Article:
Dhanrajan, Tiruchinapalli M.; Lynch, Marina A.; Kelly, Aine; Popov, Victor I.; Rusakov, Dmitri A. and Stewart, Michael
Expression of long-term potentiation in aged rats involves perforated synapses but dendritic spine branching results from high-frequency stimulation alone.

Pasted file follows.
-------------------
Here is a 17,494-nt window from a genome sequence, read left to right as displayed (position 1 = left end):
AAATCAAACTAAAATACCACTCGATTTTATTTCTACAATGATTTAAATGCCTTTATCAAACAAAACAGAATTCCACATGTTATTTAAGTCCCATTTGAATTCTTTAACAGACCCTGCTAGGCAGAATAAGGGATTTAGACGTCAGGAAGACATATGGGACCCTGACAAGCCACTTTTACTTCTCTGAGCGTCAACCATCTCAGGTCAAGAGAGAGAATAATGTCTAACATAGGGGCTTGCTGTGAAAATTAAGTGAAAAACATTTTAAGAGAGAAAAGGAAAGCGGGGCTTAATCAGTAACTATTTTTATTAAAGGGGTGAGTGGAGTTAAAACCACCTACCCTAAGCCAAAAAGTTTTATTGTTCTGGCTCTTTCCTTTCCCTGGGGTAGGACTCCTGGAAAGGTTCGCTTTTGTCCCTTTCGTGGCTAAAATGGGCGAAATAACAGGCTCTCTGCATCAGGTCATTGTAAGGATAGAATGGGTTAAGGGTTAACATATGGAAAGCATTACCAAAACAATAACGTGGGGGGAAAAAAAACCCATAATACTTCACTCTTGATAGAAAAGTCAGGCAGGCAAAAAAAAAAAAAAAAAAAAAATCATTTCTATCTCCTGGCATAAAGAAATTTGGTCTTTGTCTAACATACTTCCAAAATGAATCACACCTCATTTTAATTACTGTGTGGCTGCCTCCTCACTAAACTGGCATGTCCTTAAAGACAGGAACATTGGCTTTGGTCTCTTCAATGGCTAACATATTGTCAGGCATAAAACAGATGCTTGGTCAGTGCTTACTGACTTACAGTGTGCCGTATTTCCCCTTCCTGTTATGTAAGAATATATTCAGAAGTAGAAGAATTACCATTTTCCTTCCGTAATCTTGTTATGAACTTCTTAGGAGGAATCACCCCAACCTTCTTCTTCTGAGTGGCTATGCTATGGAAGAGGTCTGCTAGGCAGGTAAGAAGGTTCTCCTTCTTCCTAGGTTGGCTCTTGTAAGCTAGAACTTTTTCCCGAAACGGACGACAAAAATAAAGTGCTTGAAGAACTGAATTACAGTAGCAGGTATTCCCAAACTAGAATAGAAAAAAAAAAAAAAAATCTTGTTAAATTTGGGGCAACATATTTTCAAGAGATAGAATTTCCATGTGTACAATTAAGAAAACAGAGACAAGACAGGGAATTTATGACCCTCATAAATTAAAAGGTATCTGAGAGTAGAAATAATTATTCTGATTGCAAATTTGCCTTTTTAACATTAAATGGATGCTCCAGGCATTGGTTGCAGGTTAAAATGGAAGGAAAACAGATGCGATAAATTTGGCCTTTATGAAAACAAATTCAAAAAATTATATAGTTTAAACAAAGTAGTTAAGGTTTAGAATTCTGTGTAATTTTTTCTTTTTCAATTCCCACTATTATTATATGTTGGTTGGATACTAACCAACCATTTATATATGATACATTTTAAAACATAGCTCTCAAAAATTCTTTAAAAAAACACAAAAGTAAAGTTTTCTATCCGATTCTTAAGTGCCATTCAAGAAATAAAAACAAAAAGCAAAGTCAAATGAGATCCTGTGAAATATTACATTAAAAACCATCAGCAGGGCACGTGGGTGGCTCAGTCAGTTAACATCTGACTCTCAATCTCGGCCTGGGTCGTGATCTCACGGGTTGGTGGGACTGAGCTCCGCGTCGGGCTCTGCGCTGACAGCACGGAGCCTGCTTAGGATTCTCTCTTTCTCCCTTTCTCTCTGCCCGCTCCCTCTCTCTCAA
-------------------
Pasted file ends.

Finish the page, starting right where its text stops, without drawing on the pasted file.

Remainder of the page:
Evidence for morphological substrates of long-term changes in synaptic efficacy is controversial, partly because it is difficult to employ an unambiguous control. We have used a high-frequency stimulation protocol in vivo to induce long-term potentiation (LTP) in the hippocampal dentate gyrus of aged (22-month-old) rats and have found a clear distinction between animals that sustain LTP and those that fail to sustain it. The failure group was used as a specific/like-with-like control for morphological changes associated with the expression of LTP per se. Quantitative optical and electron microscopy was used to analyze large populations of dendritic spines and excitatory perforant path synapses; LTP was found to be associated with an increase in numbers of segmented (perforated) postsynaptic densities in spine synapses. In contrast, an increase in the number of branched spines appears to result from high-frequency stimulation alone. These data shed light on the current controversy about the expression mechanism of LTP. © 2004 Wiley-Liss, Inc.
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